One of the few positives in a drought year – is the lack of disease pressure on the corn crop during the growing season. Kiersten Wise, Purdue Extension crop disease specialist says the weather has limited the amount of foliar diseases seen this year.
“But – we are concerned because the hot and dry weather does lend itself to the development of Aspergillus Ear Rot,” she says. “It’s a fungus that gets into the ears that causes the ear to rot and also produces a mycotoxin that is damaging to both humans and livestock.”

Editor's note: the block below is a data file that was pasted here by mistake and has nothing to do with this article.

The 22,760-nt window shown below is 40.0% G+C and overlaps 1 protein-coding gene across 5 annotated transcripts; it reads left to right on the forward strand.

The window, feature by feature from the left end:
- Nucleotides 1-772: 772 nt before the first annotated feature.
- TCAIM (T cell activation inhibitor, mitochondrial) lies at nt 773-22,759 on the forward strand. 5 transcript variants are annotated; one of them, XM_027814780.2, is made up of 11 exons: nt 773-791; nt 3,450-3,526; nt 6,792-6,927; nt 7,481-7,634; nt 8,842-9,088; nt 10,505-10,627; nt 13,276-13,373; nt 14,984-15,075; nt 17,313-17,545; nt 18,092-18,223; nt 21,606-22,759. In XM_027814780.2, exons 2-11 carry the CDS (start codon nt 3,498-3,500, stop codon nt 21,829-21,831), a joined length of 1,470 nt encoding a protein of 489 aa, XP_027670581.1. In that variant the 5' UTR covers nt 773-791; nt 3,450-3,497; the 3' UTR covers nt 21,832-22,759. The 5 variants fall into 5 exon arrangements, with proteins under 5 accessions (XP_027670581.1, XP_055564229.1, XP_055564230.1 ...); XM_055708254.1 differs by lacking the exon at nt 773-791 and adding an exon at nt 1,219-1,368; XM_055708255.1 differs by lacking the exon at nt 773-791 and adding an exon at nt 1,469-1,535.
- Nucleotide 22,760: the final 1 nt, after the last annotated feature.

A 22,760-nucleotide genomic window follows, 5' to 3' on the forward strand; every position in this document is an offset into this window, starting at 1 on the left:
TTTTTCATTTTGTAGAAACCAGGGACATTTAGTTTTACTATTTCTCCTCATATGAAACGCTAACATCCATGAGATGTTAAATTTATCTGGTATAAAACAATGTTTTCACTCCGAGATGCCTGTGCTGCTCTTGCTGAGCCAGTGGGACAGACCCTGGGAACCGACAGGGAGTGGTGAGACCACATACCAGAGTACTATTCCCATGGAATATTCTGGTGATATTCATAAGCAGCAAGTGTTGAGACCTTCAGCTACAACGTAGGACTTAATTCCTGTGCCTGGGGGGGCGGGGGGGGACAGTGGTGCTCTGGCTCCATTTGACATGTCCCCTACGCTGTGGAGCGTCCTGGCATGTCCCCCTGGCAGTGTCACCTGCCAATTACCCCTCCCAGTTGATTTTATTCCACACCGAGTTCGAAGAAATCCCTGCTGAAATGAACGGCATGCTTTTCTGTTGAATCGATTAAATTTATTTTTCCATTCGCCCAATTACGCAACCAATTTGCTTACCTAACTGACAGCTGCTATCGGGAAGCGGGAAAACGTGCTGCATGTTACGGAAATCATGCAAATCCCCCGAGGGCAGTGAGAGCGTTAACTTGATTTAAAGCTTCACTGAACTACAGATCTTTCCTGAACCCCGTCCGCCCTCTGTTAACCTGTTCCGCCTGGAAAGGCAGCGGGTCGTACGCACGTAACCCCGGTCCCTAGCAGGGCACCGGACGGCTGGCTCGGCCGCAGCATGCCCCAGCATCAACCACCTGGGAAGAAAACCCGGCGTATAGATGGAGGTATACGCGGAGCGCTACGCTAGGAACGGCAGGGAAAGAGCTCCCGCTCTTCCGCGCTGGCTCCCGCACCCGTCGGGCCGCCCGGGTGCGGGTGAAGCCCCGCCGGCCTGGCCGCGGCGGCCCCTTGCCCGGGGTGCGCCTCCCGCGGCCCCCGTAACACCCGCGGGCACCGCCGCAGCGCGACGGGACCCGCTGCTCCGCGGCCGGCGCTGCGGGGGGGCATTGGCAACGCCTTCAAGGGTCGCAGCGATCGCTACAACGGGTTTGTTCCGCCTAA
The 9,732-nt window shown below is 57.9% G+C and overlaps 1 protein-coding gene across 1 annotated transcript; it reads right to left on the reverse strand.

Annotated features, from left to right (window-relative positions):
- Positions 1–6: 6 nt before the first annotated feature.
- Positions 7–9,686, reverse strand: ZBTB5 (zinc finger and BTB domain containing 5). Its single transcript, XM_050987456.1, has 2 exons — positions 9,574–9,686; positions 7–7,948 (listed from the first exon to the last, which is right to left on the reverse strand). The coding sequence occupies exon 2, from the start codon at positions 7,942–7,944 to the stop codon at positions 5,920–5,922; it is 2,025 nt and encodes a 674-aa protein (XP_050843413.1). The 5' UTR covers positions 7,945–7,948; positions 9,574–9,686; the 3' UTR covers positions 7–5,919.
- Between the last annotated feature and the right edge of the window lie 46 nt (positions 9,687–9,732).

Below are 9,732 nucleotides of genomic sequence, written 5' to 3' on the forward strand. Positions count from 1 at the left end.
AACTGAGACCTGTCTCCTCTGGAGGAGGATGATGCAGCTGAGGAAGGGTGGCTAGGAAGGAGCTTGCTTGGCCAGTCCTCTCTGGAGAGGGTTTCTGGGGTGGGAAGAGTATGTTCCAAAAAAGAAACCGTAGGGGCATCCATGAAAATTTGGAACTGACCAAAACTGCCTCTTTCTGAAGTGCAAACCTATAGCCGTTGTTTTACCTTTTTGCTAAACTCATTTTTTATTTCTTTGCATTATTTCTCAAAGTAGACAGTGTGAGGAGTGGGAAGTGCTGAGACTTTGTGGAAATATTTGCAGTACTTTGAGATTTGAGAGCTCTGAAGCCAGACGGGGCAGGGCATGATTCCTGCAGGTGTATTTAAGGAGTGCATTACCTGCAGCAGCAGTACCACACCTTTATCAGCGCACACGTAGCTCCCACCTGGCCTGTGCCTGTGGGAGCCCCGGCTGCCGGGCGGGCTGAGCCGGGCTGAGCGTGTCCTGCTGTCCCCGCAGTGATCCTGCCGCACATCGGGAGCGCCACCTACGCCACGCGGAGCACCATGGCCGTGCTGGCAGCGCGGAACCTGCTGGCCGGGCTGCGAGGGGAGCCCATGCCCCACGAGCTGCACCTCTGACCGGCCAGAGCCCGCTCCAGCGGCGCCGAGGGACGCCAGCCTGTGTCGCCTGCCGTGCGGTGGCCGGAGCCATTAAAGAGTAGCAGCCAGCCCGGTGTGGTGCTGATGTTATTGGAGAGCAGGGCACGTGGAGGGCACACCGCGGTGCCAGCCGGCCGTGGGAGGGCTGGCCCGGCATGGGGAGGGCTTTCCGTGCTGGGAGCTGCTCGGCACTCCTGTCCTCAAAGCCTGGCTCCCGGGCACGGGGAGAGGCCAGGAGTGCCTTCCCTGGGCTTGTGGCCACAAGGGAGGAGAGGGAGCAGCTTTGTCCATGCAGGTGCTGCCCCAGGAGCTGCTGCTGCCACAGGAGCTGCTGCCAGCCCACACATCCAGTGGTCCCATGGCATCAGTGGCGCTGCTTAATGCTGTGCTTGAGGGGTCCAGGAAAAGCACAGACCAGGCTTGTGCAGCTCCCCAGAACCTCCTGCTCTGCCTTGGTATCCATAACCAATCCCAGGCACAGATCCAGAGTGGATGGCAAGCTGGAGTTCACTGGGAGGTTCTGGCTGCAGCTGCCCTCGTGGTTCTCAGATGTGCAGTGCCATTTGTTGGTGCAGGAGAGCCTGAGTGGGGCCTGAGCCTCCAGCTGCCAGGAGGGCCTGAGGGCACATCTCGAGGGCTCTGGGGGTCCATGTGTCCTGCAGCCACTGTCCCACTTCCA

Drought stressed fields are the most susceptible and Wise says this year there are a lot of those acres. “So what we want to do,” she says, “is scout fields prior to harvest to determine if aspergillus is out there and is a problem.” When scouting a field if you pull back the husks and there is an olive-green mold, she says there is a good chance there is an issue.
Wise tells Brownfield it is important to identify which fields are affected and to keep that grain segregated. “Because it not only can cause a lot of dockage at the elevator – if you’re feeding it to livestock it can cause feed refusal and carcinogenic affects,” she says. Wise recommends harvesting those fields first and storing that grain separately.
She says high quality grain will be at a premium this year.